Does n-3 LCPUFA supplementation during pregnancy increase the IQ of children at school age? Follow-up of a randomised controlled trial

Jacqueline F. Gould, Karli Treyvaud, Lisa N. Yelland, Peter J Anderson, Lisa G. Smithers, Robert A. Gibson, Andrew J. McPhee, Maria Makrides

Research output: Contribution to journalArticleOtherpeer-review

Abstract

Introduction: Despite recommendations that pregnant women increase their docosahexaenoic acid (DHA) intake to support fetal brain development, a recent systematic review found a lack of high-quality data to support the long-term effects of DHA supplementation on children's neurodevelopment. Methods and analysis: We will assess child neurodevelopment at 7 years of age in follow-up of a multicentre double-blind randomised controlled trial of DHA supplementation in pregnancy. In 2010-2012, n=2399 Australian women with a singleton pregnancy <21 weeks' gestation were randomised to receive 3 capsules daily containing a total dose of 800 mg DHA/day or a vegetable oil placebo until birth. N=726 children from Adelaide (all n=97 born preterm, random sample of n=630 born at term) were selected for neurodevelopmental follow-up and n=638 (preterm n=85) are still enrolled at 7 years of age. At the 7-year follow-up, a psychologist will assess the primary outcome, IQ, with the Wechsler Abbreviated Scale of Intelligence, Second Edition. Specific measures of executive functioning (Fruit Stroop and the Rey Complex Figure), attention (Test of Everyday Attention for Children), memory and learning (Rey Auditory Verbal Learning Test), language (Clinical Evaluation of Language Fundamentals, Fourth Edition) and basic educational skills (Wide Range Achievement Test, Fourth Edition) will also be administered. Caregivers will be asked to complete questionnaires measuring behaviour and executive functioning. Families, clinicians and research personnel are blinded to group assignment with the exception of families who requested unblinding prior to the follow-up. All analyses will be conducted according to the intention-to-treat principal. Ethics and dissemination: All procedures will be approved by the relevant institutional ethics committees prior to start of the study. The results of this study will be disseminated in peer-reviewed journal publications and academic presentations. Trial registration numbers: ACTRN12605000569606 and ACTRN12614000770662.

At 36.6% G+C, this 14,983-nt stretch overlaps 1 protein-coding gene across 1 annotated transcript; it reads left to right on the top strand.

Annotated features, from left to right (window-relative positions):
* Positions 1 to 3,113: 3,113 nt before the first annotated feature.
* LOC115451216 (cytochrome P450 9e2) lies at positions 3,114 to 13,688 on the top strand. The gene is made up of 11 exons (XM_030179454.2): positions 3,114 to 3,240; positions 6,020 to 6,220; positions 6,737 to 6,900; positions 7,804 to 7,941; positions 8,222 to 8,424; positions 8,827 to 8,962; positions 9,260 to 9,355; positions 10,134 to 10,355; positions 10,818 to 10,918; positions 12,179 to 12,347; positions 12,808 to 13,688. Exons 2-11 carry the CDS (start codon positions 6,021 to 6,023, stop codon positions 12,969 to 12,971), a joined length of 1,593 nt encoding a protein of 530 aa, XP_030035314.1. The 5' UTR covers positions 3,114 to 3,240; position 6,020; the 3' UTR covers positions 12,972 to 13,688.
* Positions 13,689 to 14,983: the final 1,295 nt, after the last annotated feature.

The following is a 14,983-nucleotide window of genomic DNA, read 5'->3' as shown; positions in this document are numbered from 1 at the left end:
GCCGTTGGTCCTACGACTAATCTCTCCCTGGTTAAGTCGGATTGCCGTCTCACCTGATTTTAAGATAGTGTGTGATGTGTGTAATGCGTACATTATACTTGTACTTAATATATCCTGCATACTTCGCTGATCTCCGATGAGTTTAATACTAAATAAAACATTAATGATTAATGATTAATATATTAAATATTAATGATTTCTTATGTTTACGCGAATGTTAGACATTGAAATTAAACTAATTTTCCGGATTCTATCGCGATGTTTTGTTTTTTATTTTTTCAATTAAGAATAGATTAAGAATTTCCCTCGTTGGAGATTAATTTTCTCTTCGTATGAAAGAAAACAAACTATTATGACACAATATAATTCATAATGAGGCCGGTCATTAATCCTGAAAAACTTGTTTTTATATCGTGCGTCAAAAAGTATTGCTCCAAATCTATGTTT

Original languageEnglish
Article numbere011465
Number of pages9
JournalBMJ Open
Volume6
Issue number5
DOIs
Publication statusPublished - 2016
Externally publishedYes

Cite this

Gould, Jacqueline F. ; Treyvaud, Karli ; Yelland, Lisa N. ; Anderson, Peter J ; Smithers, Lisa G. ; Gibson, Robert A. ; McPhee, Andrew J. ; Makrides, Maria. / Does n-3 LCPUFA supplementation during pregnancy increase the IQ of children at school age? Follow-up of a randomised controlled trial. In: BMJ Open. 2016 ; Vol. 6, No. 5.
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Does n-3 LCPUFA supplementation during pregnancy increase the IQ of children at school age? Follow-up of a randomised controlled trial. / Gould, Jacqueline F.; Treyvaud, Karli; Yelland, Lisa N.; Anderson, Peter J; Smithers, Lisa G.; Gibson, Robert A.; McPhee, Andrew J.; Makrides, Maria.

In: BMJ Open, Vol. 6, No. 5, e011465, 2016.

Research output: Contribution to journalArticleOtherpeer-review

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